Creative arts therapy modalities include dance/movement, drama, music, poetry, and art.

I have had the privilege of working with music therapists (both bachelor’s level and master’s level therapists) at various psychiatric hospitals. Some of my most memorable groups have been those that were co-facilitated with a music therapist, where not only the movement but also the live music itself were sculpted by both of us in constant collaboration, in response to what the patients were expressing in the moment.

In celebration of my friends and colleagues who are music therapists, I would like to bring your attention to an independent film that is making its way across the country right now. The Music Never Stopped, an official 2011 Sundance selection, stars Julia Ormond (as a music therapist!) and is based on a true story.  The music therapist character is loosely based on a pioneer music therapist, Dr. Concetta Tomaino, who is now the Executive Director and Co-Founder of the Institute for Music and Neurologic Function.  In this press release, Dr. Tomaino speaks about the evidence based applications of music therapy:

“For example, with someone who has memory problems, particularly with Alzheimer’s disease or dementia, we will use music of personal importance. Those emotions are then connected to deep memories that we can attempt to retrieve as they are exposed to that specific music. We also use rhythm to help people with movement disorders such as Parkinson’s disease, or a stroke, to help people regain their ability to move, as well as a singing protocol that we use for people with strokes to help them regain the ability for speech. We’re using music in ways to reach people on a deep, clinical level.

…Something as simple as a beat or rhythm can stimulate and coordinate movement. The more complex the sound stimuli are, the more neurological functions are activated. If you think of networks in the brain being excited one network at a time, the more complex the sound that is stimulating those networks, the more heightened the response.”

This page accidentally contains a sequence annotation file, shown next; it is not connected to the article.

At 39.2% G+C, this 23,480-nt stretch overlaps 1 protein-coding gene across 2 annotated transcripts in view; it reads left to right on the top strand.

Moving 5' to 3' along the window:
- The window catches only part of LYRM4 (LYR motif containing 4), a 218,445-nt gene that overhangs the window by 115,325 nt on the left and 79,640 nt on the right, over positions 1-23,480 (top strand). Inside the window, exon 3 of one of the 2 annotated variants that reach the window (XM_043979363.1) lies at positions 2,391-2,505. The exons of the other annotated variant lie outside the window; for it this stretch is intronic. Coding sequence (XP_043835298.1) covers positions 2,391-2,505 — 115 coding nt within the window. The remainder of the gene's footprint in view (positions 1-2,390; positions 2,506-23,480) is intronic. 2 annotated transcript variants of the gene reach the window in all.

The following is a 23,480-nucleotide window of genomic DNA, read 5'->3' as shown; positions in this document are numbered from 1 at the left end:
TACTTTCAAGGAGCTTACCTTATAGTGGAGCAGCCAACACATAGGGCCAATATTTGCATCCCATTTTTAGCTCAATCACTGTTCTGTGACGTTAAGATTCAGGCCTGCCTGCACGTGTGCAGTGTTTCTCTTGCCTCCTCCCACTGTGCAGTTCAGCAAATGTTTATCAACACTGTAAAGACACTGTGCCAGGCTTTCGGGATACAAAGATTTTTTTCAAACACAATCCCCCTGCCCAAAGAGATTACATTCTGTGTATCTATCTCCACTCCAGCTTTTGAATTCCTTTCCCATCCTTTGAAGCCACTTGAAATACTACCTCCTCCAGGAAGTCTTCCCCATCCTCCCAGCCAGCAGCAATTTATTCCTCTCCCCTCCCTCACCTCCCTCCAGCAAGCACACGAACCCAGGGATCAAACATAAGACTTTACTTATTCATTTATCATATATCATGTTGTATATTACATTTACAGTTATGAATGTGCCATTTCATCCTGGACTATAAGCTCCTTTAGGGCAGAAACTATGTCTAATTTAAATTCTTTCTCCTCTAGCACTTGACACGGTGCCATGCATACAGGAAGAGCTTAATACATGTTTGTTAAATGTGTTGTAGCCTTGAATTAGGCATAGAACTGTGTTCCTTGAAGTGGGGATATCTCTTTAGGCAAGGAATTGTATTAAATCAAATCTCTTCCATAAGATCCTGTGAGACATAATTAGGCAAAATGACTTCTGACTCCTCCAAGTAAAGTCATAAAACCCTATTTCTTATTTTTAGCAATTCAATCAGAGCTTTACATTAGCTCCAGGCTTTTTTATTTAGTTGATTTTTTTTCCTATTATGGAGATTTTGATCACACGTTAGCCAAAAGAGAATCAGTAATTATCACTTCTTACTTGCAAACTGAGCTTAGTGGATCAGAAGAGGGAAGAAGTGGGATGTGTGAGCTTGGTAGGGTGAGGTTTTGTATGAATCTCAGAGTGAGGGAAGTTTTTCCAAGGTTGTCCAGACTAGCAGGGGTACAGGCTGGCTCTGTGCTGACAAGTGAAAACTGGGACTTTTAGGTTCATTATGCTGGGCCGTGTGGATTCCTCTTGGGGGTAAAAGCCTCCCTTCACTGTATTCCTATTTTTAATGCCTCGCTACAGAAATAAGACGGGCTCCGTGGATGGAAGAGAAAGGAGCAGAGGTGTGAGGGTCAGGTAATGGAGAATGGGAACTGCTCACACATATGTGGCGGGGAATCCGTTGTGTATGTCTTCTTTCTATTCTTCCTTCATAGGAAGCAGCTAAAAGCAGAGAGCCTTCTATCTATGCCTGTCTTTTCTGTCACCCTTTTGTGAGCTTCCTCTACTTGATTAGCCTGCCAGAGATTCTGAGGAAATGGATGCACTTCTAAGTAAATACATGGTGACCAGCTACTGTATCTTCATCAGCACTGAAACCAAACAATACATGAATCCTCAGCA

As music and rhythm are also integral to dance/movement therapy (though not always used) the observations Dr. Tomaino speaks of are also seen in dance/movement therapy groups with these same populations.

The healing power of music and movement and rhythm and embodied awareness/expression is profound. I am so proud to be a part of the dance/movement therapy profession and the greater creative arts therapy community. We are all pioneers!

Here’s to a week of celebrating the work of creative arts therapists everywhere!

More to come….!

(And in the meantime, why not catch a flick? Watch the movie trailer for The Music Never Stopped here. Perhaps it’s at a theatre near YOU.

Read about a music therapist’s perspective on the movie here.

 

 

Let me put my cards on the table.

I started this blog two years ago out of a deeply felt frustration that I know is shared by many of my fellow dance/movement therapists. I know they share this frustration in some form or another because the topic and the discussion of ways to address it has been repeated – for years – in professional discussions, online forums and local and national dialogues. It is an ongoing issue for our professional community.

The frustration is this: